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Buttigieg Is a Wall Street Democrat Beholden to Corporate Interests

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17.02.2020

The most important – and often most ignored - issue in the coming election is not health care, taxation, education or even climate change. It is Power: who has it, how it is obtained, who benefits and who loses. Power determines the ability to address or not address all the other issues. I have previously analyzed the process through which corporations dominate our political economy through a system of legalized corruption in which Big Business basically purchases the allegiance of politicians by investing billions of dollars in campaign contributions; obtains favorable legislation by spending billions more in lobbying; and ensures that the legislation is supported by pro-corporate judges who have been appointed by those same politicians (see here, here and here).

This system has allowed big corporations and the wealthy elite to dominate our politics over the past 45 years during which they have obtained trillions of dollars through tax cuts, deregulation, unfair trade deals and the privatization of public assets. Simultaneously, they have prevented the passage of pro-worker and consumer legislation. This system of corporate domination has prevailed with bi-partisan Congressional majorities under both Democratic and Republican presidents. Big corporations, especially Wall Street, will invest hundreds of millions of dollars during this election to ensure that their domination continues into the future.

In this and a number of future articles, I will examine specific presidential candidates not in terms of the liberal, moderate or conservative labels but in terms of their relationship to the U.S. power structure: who supports and funds them, whose power is increased or decreased from the policies they espouse, and whose interests they have in the past and will in the future actually represent.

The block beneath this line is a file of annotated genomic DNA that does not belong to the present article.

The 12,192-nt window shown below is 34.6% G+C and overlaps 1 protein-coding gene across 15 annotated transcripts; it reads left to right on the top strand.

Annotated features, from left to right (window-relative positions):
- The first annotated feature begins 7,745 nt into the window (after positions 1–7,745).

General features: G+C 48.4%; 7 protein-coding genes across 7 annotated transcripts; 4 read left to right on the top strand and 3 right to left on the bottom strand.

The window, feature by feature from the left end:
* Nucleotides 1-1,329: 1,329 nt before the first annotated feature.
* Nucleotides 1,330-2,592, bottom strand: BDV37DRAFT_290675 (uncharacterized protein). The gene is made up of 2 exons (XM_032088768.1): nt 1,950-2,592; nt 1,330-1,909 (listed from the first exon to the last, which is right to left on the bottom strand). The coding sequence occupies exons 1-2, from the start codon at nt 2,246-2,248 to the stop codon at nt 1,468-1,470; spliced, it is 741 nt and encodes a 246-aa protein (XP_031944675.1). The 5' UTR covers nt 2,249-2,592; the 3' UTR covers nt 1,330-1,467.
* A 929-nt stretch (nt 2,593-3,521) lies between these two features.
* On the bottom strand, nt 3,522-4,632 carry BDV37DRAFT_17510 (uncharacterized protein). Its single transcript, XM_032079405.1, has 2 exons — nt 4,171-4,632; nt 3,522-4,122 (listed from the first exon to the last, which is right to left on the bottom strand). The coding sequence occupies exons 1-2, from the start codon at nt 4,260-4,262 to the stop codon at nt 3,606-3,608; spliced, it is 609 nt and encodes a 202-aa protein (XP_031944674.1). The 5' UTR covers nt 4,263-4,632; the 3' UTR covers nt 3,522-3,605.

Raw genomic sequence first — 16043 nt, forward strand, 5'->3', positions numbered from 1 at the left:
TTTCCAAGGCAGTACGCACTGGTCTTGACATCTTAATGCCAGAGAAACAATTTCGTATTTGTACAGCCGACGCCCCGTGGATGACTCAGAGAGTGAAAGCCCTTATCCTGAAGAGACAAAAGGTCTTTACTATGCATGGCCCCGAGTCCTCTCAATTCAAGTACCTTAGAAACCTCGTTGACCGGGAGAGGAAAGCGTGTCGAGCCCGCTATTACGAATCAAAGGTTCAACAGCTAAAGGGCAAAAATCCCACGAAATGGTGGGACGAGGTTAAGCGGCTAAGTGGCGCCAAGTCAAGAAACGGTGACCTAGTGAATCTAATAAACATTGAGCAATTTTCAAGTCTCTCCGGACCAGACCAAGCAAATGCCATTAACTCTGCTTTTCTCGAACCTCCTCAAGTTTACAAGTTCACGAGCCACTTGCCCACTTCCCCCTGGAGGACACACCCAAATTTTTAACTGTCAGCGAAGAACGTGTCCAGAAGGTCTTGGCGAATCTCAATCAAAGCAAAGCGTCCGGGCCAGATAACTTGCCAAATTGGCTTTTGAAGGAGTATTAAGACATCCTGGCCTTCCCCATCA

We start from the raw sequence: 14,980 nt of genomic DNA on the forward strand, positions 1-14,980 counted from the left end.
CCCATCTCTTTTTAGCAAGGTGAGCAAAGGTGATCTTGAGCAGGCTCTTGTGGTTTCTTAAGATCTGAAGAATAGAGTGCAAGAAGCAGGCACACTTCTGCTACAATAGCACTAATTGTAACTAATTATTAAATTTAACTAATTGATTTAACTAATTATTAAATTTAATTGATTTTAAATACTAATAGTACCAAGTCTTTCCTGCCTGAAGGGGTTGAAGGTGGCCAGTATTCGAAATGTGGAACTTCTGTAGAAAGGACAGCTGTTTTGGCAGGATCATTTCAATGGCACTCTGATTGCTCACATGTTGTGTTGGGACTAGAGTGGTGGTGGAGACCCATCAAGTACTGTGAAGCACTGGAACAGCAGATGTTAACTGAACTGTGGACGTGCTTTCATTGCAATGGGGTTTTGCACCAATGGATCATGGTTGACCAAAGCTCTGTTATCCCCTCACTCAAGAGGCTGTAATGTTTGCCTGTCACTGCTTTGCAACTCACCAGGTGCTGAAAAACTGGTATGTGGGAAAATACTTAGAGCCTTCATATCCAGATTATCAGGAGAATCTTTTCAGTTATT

Wall Street plays a significant role in the overall economy as it basically controls the Federal Reserve which, by setting interest rates, has more power over the general economy than any president.

Wall Street is probably the most powerful sector in the corporate economy. Wall Street plays a significant role in the overall economy as it basically controls the Federal Reserve which, by setting interest rates, has more power over the general economy than any president. Wall Street also influences the decisions of all other major corporations. Corporations rely on Wall Street in order to market stocks and bonds and obtain various loans. But it goes much deeper: the concerns of Wall Street can alter the behavior of even the largest corporations.

AT&T provides a cautionary tale. This gigantic corporation was forced by a vulture hedge fund to buy back $30 billion of its own stock in order to artificially increase the stock price and, not coincidentally, the value of its corporate officers' stock options. Concurrently, AT&T eliminated 37,800 jobs and reduced its capital expenditures by $1 billion. Moody's, the credit rating agency stated that the large cost of the buyback could put AT&T at risk for a credit downgrade. Not surprisingly AT&T is still being rewarded with a $42 billion tax cut even though it is cutting jobs and investments. Wall Street also has cemented its dominance of our political system by investing $6.53 billion in their chosen political candidates from 1990-2019, an additional $8.94 billion in lobbying these same politicians and by utilizing a well-known revolving door between Wall Street lobbyists and key........

© Common Dreams